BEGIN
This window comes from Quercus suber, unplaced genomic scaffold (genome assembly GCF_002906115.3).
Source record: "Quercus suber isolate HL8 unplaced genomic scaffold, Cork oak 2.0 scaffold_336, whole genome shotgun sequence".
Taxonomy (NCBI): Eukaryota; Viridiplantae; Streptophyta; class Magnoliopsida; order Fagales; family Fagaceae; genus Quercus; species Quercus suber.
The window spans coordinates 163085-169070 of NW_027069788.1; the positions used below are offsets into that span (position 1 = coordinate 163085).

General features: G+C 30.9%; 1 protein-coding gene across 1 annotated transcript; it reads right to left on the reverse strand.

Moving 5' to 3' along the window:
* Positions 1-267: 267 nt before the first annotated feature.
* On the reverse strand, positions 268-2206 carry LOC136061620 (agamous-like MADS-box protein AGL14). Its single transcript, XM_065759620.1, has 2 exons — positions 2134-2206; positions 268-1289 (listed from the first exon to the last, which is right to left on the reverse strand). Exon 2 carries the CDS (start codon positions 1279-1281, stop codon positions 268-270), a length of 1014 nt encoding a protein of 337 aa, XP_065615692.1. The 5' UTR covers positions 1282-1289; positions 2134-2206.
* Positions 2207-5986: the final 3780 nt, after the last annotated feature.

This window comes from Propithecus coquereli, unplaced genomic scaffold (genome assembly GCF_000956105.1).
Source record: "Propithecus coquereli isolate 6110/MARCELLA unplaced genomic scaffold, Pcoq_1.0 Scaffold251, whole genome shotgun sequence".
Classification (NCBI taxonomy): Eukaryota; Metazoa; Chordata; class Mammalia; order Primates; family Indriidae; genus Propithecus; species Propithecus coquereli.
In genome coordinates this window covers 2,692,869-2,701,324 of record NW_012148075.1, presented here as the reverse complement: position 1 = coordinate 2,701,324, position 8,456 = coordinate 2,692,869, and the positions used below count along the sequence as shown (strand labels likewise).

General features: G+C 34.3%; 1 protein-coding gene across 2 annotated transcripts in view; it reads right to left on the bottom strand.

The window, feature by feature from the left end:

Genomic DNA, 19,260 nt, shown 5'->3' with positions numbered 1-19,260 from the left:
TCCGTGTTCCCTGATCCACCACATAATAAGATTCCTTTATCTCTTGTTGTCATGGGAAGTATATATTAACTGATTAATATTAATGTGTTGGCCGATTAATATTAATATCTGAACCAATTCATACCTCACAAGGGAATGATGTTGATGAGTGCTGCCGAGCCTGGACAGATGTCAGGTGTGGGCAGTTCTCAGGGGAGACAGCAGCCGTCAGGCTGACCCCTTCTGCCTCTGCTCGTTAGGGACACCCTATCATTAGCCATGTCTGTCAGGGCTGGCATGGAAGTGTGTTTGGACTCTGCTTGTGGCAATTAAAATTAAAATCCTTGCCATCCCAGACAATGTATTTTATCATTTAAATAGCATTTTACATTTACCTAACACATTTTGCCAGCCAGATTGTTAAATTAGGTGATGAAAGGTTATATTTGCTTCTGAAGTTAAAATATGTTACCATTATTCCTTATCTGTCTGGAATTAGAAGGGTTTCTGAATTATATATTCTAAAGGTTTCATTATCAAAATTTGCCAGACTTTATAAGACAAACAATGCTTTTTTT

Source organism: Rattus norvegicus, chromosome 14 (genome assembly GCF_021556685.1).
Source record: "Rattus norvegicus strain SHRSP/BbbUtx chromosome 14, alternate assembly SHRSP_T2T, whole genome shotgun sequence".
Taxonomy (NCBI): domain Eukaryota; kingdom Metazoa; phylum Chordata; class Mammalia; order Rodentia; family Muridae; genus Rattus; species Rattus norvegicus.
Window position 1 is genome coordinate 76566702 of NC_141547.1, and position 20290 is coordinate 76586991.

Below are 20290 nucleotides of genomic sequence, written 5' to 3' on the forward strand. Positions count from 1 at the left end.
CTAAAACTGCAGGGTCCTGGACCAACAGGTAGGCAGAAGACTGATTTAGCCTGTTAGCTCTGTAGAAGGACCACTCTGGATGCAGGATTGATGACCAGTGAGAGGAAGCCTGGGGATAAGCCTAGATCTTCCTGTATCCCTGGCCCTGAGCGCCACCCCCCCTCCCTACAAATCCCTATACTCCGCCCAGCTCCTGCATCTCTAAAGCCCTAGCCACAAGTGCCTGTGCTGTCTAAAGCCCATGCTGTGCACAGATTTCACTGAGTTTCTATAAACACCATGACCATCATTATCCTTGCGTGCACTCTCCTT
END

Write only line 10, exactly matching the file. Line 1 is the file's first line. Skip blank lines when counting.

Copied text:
This window comes from Propithecus coquereli, unplaced genomic scaffold (genome assembly GCF_000956105.1).